Richard Smith went from interviewing NFL legends like Tony Gonzalez and Priest Holmes on live TV to being responsible for the financial and legal functions of a workflow automation platform.
He couldn’t be more pleased with his transition.
The CFO for Formstack said he has many fond memories of the nearly seven years he spent as a sports broadcaster for two TV stations in Kansas. He chatted with superstars in the sports mecca, Arrowhead Stadium, and covered Kansas University’s 2008 NCAA championship run. Smith felt that his TV career couldn’t last forever, though. Luckily, he discovered that his broadcast journalism skills carried over to another field surprisingly well: finance.
“Sportscasting distills weeks or month’s worth of games and lots of arcane stats into a story people can quickly grasp. In spirit, financial analysis isn’t all that different,” Smith said.
This philosophy helped him make the leap to finance over a decade ago. Since then, Smith has held a number of financial leadership roles and he landed at Formstack, a workplace productivity solution, a few months ago.
He’s proud of joining the company, whose solutions have lent aid to users in recent months through the automation of application processes for small businesses seeking federal grants for pandemic-related personal protective equipment and financial relief.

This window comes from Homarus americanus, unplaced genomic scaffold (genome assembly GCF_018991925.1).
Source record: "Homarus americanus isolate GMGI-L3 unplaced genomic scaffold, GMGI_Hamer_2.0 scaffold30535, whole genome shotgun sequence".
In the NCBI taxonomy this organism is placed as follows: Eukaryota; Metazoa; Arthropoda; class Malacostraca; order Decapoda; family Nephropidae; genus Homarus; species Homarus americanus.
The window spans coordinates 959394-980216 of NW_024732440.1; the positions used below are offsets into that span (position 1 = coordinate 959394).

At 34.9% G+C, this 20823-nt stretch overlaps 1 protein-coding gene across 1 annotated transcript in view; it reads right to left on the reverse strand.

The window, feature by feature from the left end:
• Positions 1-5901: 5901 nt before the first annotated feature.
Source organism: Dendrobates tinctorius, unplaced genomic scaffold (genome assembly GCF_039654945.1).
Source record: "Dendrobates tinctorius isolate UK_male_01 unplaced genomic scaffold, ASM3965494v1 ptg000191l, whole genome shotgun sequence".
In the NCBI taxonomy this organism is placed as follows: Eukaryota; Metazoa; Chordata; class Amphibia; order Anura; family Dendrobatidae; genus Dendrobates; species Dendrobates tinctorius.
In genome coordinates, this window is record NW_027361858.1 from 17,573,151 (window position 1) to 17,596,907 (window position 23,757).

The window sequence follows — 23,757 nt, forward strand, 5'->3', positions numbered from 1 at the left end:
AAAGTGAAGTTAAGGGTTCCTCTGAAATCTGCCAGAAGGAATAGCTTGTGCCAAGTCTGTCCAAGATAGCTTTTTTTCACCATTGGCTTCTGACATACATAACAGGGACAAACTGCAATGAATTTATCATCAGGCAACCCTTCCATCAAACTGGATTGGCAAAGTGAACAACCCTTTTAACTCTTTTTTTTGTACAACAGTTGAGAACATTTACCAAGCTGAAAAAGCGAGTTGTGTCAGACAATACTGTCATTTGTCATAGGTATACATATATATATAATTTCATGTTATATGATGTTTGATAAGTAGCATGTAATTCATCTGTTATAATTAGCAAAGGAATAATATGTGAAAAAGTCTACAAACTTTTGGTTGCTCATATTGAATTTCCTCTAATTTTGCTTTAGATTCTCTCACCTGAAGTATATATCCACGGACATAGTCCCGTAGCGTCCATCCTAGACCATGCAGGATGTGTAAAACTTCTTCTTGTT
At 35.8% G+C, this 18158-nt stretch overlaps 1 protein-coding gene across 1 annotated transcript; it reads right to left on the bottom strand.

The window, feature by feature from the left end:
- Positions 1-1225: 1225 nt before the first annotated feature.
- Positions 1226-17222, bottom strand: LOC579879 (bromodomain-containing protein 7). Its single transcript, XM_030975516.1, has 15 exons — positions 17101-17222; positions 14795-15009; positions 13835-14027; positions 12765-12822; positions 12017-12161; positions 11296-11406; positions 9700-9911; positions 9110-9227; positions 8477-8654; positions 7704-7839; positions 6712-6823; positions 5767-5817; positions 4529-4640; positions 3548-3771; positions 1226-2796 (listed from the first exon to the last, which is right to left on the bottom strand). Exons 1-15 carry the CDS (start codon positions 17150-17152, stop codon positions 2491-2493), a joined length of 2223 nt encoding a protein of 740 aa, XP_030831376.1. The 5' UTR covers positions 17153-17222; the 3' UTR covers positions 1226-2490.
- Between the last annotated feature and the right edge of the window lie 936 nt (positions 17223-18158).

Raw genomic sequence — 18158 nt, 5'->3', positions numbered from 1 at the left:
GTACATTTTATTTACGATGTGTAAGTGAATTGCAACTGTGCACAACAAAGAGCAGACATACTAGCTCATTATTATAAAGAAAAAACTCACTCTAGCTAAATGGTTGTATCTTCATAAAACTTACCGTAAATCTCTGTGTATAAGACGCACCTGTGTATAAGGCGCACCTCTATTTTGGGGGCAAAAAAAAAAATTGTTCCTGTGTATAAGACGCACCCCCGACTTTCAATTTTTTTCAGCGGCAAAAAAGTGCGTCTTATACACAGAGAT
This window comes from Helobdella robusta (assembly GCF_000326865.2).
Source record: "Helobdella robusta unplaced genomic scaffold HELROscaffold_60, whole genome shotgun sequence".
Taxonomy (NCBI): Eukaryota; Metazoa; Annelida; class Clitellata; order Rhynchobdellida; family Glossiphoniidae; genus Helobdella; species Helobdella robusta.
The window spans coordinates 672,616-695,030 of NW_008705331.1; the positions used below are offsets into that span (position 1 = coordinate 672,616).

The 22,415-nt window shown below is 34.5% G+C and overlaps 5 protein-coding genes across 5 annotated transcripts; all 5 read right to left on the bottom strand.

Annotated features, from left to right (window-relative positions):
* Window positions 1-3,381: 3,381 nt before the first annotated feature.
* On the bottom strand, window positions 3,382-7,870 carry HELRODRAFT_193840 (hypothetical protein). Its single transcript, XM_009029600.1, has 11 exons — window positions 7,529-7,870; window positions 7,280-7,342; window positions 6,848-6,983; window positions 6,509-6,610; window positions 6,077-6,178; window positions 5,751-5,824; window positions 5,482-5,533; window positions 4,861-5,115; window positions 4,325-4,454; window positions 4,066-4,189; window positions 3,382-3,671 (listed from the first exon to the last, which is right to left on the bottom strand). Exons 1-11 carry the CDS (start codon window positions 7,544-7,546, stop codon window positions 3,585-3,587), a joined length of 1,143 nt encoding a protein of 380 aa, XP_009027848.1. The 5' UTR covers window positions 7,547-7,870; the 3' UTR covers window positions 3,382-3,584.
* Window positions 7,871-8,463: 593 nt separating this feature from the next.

Hear more from Smith as he dives into what catalyzed his uncommon career path, his time thus far at Formstack, and what the future has in store for the platform.
What made you decide to switch from broadcasting to a career in finance?
It was largely dumb luck, if I’m being honest. When I graduated college, if you asked me to list careers I might end up in, finance probably wouldn’t have cracked the top 50; I’m not even all that great at math. While sports broadcasting is a great gig if you’re Joe Buck, Al Michaels or someone like that, trying to get there working through the lower TV markets is a real grind.
Eventually, I went back for my MBA, not really knowing what I wanted to do with it. Some good career advice — plus knowing that numbers were a weak spot for me — led me to finance and I found sports journalism to be great preparation. Sportscasting is distilling weeks’ or months’ worth of games and lots of often-arcane stats into a story people can quickly grasp. In spirit, financial analysis isn’t all that different. You have to make sense of the numbers and synthesize them into a clear narrative about whether your company is growing and whether you’re winning versus competitors, then give actionable recommendations on what to do about it. No one was more surprised than me to discover that I came in well-wired to give company leaders the kind of clear financial insights they were looking for.
Career advice — plus knowing that numbers were a weak spot for me — led me to finance and I found sports journalism to be great preparation.”
You’ve only been at the company for a few months. But since onboarding, what’s happened that let you know you made the right decision to join?